Update: It’s online.
Well, maybe the title is hyperbolic. But it’s been frustrating for years that PNAS seems to have some of the most backward post-publication delay policies/patterns in the business. So, for example there’s a new paper in PNAS which is being covered in the media extensively with a DOI link released, but the paper still isn’t on the website. This allows David Reich free rein to do a little amusing slap-slap without any paper to check him:
….The PNAS paper questioning Neanderthal admixture addresses issues swirling around two years ago but not Reich and Slatkin’s latest work. “It’s been an issue for several years. They were right to work on this,” says Reich. But now “it’s kind of an obsolete paper,” he says.
And of course Reich’s group put their preprint up on arXiv yesterday (though the linked piece above says that it’s already been accepted into PLoS Genetics), so we can slice & dice it while we’re waiting on PNAS.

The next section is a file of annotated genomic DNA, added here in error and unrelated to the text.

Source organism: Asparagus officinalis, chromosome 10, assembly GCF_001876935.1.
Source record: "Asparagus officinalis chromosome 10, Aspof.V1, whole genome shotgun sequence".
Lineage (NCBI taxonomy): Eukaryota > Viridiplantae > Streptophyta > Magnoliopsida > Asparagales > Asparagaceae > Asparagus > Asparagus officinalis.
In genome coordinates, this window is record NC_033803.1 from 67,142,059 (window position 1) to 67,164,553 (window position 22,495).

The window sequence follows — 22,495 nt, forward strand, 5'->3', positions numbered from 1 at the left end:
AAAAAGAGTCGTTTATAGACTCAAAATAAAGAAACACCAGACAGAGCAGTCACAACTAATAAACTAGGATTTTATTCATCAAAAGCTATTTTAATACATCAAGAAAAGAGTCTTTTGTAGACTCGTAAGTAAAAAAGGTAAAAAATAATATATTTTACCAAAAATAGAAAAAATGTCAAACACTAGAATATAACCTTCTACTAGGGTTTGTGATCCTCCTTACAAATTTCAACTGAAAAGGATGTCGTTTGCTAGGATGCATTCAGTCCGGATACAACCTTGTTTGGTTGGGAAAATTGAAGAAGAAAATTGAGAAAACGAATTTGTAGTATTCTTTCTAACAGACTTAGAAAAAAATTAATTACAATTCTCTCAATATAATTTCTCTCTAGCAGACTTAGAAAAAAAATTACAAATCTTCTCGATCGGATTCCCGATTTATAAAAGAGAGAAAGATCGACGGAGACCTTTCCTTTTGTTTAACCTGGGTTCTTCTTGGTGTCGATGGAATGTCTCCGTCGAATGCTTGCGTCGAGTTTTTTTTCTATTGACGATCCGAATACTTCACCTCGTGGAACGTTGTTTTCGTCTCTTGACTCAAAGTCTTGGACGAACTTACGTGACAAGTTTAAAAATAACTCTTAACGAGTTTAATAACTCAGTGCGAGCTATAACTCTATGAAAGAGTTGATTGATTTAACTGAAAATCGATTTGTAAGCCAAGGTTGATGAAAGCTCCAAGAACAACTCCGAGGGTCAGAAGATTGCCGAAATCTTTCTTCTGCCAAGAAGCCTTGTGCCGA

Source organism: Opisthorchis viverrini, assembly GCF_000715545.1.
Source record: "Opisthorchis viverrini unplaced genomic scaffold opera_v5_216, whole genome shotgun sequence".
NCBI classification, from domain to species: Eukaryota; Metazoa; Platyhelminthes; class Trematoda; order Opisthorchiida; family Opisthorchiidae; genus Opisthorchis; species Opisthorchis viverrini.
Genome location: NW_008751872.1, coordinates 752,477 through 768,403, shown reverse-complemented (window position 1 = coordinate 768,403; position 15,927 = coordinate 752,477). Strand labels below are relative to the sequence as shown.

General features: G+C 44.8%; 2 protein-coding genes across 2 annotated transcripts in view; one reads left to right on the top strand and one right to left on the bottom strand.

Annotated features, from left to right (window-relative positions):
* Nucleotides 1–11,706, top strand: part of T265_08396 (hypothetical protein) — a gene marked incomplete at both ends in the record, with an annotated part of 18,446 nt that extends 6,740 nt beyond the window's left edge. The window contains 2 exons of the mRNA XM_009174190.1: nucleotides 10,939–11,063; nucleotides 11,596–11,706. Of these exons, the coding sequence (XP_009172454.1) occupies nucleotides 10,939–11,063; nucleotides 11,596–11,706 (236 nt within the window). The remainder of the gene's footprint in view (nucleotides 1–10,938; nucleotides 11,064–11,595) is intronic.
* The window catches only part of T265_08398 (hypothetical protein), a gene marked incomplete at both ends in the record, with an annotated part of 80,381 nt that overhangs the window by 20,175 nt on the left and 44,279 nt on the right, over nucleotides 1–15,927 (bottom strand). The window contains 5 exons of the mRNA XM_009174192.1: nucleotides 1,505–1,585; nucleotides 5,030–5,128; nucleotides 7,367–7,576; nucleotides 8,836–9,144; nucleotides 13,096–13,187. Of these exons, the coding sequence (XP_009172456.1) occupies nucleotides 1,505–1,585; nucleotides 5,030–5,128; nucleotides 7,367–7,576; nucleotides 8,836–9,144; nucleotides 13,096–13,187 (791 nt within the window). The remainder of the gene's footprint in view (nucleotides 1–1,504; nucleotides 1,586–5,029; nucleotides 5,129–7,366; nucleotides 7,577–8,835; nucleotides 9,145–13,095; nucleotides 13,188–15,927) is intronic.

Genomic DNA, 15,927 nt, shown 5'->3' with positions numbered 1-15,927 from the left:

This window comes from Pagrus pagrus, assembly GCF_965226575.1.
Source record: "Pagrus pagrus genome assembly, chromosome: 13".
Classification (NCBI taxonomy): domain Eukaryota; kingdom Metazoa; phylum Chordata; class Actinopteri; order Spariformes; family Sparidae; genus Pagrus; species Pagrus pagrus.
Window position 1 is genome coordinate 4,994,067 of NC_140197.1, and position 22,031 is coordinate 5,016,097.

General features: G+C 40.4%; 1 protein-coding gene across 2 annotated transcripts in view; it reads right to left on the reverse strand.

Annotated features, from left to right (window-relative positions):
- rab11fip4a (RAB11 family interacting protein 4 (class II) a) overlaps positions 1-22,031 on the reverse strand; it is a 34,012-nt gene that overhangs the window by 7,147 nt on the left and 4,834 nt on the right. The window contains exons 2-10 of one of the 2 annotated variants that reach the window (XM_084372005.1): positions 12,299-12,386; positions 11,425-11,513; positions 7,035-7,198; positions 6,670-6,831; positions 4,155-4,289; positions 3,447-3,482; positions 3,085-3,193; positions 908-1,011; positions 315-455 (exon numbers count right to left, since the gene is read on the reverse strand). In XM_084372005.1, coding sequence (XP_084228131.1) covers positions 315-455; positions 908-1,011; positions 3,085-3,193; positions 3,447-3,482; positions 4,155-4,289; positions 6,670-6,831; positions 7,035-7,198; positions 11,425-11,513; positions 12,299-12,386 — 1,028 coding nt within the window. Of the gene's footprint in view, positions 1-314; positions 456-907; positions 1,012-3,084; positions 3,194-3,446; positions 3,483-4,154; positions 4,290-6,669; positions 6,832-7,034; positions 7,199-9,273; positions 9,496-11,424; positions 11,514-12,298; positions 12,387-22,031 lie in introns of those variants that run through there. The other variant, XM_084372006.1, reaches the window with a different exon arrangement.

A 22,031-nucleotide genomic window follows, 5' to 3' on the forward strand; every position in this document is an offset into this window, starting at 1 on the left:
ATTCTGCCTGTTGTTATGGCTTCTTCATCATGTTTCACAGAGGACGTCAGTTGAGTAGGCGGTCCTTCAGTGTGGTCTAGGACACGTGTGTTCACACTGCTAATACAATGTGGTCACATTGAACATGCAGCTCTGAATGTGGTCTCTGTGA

My primary reason for putting a whole post on this issue, which Ed Yong has mentioned many times, is that Twitter kept buzzing (at least my feed) about when the paper was going live earlier today. On the one hand this generates pent up demand, but it also creates irritation and resentment. I understand that people present at conferences and give talks, and then you wait for the paper. But it’s really testing patience to release media coverage before you put the paper up. And if the past teaches us anything it could be days before they push it live.
I have no idea if this is PNAS‘ policy. Nature and Science somehow manage without this ‘feature.’ And I doubt anything will change. But it should change.